The Competition Bureau has come down hard on Rogers over wireless advertisements that claiming fewer dropped calls than the new entrants. The Bureau is seeking a $10 million penalty and an immediate end to the campaign. The Bureau could find no evidence for the claims, noting that “the spectrum auction was intended to enhance competition in the wireless sector. New entrants attempting to gain a foothold in the market should not be discredited by misleading claims made by their competitors.” The decision is stunning (and expensive) rebuke to Rogers and indicative of the ongoing effort to combat the successful entry of new competition into the Canadian wireless marketplace.
Rogers Facing $10 Million Penalty for Misleading Wireless Ad Claims
November 19, 2010
Tags: competition bureau / rogers / Wireless
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They may have grounds for appeal. Chatr connects into the Rogers main network by the looks of the coverage map at their website. So, if the claims were related to travelling, then they may have grounds… after all, most of the new entrants have spotty coverage (and little to no coverage between major centres).
I’ve not seen any of the ads, so I don’t know the specifics of the claims.
Will the fine pass down onto consumers?
Although I’m happy to see the competition bureau finally “come down hard” on Rogers, but as a customer I’m worried that this cost will pass down onto me a user. If there were a financially sensible alternative, I would switch at any increase in fees after this.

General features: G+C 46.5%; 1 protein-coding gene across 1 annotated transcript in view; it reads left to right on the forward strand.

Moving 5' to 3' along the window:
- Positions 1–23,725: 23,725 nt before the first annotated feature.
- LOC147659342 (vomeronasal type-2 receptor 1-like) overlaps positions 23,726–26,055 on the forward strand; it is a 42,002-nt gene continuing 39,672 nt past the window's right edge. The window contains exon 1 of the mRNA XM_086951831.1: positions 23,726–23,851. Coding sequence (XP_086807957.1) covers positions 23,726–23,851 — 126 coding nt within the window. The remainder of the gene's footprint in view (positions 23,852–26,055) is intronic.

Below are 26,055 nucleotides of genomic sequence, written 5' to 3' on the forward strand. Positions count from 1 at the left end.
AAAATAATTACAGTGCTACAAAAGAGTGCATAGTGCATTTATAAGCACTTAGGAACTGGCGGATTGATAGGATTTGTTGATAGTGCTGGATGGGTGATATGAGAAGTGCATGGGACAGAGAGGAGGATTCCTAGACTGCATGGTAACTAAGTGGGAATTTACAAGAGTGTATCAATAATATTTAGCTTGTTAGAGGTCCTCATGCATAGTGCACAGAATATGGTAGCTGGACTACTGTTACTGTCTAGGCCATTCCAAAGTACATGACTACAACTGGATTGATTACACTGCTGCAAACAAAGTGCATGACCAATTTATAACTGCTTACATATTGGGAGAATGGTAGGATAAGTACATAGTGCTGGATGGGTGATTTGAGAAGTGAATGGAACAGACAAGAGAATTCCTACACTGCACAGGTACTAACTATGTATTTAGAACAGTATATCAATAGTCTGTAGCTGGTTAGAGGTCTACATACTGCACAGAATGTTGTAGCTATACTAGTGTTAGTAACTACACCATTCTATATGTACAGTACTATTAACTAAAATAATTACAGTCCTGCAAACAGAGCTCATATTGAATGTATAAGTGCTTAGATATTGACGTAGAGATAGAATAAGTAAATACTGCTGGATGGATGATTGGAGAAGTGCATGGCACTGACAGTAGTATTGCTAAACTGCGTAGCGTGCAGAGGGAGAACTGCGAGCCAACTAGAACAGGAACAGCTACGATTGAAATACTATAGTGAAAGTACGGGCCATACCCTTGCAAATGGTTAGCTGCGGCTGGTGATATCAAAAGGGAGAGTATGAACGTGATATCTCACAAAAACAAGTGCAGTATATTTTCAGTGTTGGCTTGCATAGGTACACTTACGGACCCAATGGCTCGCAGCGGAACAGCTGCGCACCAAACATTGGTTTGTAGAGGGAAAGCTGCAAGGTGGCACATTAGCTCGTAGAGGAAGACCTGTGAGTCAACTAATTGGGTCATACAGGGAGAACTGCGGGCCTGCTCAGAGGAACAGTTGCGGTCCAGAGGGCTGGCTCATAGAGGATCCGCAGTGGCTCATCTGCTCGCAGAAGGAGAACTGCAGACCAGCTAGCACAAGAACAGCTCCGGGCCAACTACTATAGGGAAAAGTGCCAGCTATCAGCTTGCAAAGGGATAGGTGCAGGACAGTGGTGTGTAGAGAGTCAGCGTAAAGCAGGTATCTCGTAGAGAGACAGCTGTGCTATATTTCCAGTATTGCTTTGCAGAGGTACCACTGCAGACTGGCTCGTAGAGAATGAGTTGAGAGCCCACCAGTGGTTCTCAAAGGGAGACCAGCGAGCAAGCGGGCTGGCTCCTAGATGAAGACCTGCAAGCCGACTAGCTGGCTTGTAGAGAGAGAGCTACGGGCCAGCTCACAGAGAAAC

It is true
You are incorrect, and showing that Rogers false advertising (or the new entrants lack of good advertising) is working.
A. For at least Wind Mobile, when you are out of their coverage area, you are roaming on the Rogers Network, so there is nothing spotty there. (coincidently, for less money then Fido charged me for Long Distance to call wherever it was I was calling).
B. I have never had a dropped call on Wind. What a lot of people are complaining about is spotty coverage. This is true, but it is not dropped calls. Those are too different things (see AT&T in the US. Full signal strength yet you get disconnected).
To Adeel Khamisa,
10 Million is nothing compared to the cost of starting up the Chat-R brand to begin with. Trust me, you’re already paying through the nose for it.
What really gets me about this ruling though, is that it’s for the wrong thing. Chat-R is so obviously a fighting brand, that that is what the Competition Bureau should have fined them with, not this silly advertising campaign.
Paul: “What really gets me about this ruling though, is that it’s for the wrong thing. Chat-R is so obviously a fighting brand, that that is what the Competition Bureau should have fined them with, not this silly advertising campaign.”
I totally agree, but at least it’s a start. I also believe that two separate claims were made to the competition bureau: the first was about the “fighter brand” status and the second was about this campaign. There is hope yet.